Because the Volt battery has active thermal management and no quick charge capability, I don’t expect degradation to be a problem. I don’t know for a fact, but I suspect the battery chemistry of the LG cells is a big improvement over that of the original Nissan battery chemistry. In fact, Nissan altered and improved their battery chemistry in 2013, probably due to the rapid degradation initially observed. Bottom line – I am not too concerned about the degradation of the Volt battery.
 

·
Registered
Joined
·
3,945 Posts

·
Administrator
Joined
·
19,983 Posts

·
Registered
Joined
·
2 Posts
Discussion Starter #10
Thank you all. Based on your feedback I am going to install the wall mount faster charger.
 

·
Premium Member
Joined
·
14,156 Posts
I think the biggest issues with batteries used in the Volt are time and temperature. Since a higher voltage charger is used for shorter periods of time, I'd think a 240v charger would expose the cells to higher temperatures for less time and therefore stress the cells less than a 120v charger.

I fully charge my Volt on average 6 days a week. So after 6 years, that's 1,872 charge cycles.
A cycle is from 20% to 100% SOC. You're likely not doing that when you charge. The better way to calculate the number of cycles would be to take your EV miles and divide by 35 miles, which would be one full charge. So 35,000 EV miles would be 1000 cycles.

Apologies for being pedantic. Can't help myself. :eek:
 

·
Administrator
Joined
·
19,983 Posts
A cycle is from 20% to 100% SOC. You're likely not doing that when you charge. The better way to calculate the number of cycles would be to take your EV miles and divide by 35 miles, which would be one full charge. So 35,000 EV miles would be 1000 cycles.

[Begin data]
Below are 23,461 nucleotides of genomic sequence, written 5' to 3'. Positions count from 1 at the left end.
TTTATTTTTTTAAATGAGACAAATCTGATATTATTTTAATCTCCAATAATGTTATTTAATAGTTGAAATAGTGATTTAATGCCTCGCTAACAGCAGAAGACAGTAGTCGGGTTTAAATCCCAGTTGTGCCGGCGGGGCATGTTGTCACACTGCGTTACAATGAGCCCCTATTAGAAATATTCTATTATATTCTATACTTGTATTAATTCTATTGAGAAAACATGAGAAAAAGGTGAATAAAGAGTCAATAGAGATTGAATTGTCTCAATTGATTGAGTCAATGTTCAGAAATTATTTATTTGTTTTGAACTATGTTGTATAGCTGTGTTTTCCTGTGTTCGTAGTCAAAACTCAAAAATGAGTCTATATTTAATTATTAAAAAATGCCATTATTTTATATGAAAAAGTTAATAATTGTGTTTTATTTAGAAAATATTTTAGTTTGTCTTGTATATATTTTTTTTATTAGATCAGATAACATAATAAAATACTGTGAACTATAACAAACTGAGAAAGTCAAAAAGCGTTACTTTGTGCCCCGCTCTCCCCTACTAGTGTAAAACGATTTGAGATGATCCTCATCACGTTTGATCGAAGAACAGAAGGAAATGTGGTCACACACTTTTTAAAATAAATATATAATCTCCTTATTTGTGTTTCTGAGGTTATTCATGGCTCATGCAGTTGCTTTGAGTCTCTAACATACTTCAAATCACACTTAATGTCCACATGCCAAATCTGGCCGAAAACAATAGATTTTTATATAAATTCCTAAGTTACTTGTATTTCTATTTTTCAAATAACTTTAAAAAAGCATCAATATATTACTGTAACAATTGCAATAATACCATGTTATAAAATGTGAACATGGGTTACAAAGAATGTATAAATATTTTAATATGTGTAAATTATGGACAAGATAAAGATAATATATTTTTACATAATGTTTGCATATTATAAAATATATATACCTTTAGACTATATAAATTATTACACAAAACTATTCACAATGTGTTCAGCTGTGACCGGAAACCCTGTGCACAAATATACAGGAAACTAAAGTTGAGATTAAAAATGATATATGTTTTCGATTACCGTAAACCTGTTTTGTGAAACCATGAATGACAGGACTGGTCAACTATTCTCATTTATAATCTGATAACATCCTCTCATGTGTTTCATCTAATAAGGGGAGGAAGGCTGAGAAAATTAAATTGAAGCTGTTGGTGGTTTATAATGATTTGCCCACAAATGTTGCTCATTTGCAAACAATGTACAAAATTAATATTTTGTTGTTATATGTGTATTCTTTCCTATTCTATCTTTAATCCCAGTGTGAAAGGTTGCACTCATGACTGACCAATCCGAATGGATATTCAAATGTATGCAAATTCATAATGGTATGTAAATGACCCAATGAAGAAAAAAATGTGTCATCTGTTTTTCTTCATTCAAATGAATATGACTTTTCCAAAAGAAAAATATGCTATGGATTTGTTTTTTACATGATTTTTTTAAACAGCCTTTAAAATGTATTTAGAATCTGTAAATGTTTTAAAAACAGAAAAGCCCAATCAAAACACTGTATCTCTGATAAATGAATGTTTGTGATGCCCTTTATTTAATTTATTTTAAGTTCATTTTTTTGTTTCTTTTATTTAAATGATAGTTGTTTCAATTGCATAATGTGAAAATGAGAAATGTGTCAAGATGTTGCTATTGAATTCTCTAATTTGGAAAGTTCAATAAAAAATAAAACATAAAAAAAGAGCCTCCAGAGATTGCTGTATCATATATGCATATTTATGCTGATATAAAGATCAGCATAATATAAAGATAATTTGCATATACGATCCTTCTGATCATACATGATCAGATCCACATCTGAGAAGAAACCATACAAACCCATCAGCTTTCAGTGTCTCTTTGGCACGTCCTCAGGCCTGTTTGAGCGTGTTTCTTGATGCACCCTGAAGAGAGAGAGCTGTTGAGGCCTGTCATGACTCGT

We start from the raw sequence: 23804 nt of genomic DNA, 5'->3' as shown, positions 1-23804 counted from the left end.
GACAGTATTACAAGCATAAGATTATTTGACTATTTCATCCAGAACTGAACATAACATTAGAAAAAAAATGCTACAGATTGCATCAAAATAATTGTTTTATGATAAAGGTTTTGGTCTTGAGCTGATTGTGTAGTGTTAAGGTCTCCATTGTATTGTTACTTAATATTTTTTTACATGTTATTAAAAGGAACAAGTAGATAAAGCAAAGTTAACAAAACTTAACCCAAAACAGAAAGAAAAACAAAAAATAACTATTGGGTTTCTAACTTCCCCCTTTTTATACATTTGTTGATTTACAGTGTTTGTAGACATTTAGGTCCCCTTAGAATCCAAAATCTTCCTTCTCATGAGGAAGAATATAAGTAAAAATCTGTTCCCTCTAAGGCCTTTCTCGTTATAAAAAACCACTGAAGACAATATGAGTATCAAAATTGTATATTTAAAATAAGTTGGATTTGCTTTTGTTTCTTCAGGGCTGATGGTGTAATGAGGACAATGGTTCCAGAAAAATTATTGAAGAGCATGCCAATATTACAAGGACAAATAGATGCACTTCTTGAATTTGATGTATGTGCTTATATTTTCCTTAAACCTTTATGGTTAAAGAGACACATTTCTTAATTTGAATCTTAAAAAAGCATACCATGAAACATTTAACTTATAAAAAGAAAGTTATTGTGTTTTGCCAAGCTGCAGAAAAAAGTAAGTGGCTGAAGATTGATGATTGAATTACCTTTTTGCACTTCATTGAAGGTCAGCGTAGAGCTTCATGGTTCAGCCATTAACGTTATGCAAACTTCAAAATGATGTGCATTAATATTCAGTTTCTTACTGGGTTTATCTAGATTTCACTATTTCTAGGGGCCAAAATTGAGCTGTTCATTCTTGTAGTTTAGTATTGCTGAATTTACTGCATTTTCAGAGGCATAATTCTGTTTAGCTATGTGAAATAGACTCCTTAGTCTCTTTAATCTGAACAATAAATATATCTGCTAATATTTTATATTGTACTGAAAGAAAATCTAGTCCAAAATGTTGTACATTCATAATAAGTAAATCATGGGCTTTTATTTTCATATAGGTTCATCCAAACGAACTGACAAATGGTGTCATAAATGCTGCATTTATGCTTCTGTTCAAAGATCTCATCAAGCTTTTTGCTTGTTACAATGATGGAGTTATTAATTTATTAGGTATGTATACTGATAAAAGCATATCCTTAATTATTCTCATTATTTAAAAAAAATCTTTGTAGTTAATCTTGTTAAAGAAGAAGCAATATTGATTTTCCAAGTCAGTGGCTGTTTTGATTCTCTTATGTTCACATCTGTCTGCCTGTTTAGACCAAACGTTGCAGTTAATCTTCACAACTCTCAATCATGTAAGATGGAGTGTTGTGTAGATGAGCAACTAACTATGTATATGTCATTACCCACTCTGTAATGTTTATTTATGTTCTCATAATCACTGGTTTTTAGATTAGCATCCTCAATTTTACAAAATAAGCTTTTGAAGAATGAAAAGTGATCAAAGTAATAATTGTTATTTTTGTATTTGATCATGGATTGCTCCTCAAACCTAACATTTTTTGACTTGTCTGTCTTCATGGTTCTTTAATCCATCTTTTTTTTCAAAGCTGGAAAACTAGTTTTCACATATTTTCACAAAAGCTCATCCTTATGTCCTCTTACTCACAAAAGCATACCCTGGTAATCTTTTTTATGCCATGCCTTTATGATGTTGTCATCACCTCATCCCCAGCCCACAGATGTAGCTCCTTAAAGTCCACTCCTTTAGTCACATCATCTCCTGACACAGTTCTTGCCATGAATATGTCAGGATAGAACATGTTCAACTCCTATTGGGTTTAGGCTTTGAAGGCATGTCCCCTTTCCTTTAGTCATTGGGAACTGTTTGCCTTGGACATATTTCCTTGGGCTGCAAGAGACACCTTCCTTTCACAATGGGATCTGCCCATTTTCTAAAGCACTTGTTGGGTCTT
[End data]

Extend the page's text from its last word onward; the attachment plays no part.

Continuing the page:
Pedanter away, DonC, no harm in that. 95k miles x 70% ev miles=66,500 66,500/35=1900 cycles, give or take. Close enough for me. :)
 

·
Registered
Joined
·
13,556 Posts
I think the biggest issues with batteries used in the Volt are time and temperature. Since a higher voltage charger is used for shorter periods of time, I'd think a 240v charger would expose the cells to higher temperatures for less time and therefore stress the cells less than a 120v charger.
Except active thermal management (the car whirring up front with the radiator fan running and the AC on) should negate that higher temp with charging at 240 vs. 120. It's not an issue unless the AC is broken.
 

·
Premium Member
Joined
·
14,156 Posts
QUOTE=Steverino;4117897]Pedanter away, DonC, no harm in that. 95k miles x 70% ev miles=66,500 66,500/35=1900 cycles, give or take. Close enough for me. :)[/QUOTE]I figured it would be close given your driving history. I just didn't want someone thinking that driving five miles a day and recharging every night put on seven cycles a week.

Except active thermal management (the car whirring up front with the radiator fan running and the AC on) should negate that higher temp with charging at 240 vs. 120. It's not an issue unless the AC is broken.
The TMS will help but not negate the elevated temps. Just pointing out that cooking longer with a 120v charger has a downside.
 

·
Registered
Joined
·
309 Posts
While stressing over the rate of charge, consider the rate of discharge. At best the battery can be fully charged in 4 hours, but that full charge can be fully run out in less than 1 hour. And, with momentary (regen) charge rates of 60kw, that "fast" 3.8kw charge rate is really easy on the battery.
 
1 - 15 of 15 Posts
Top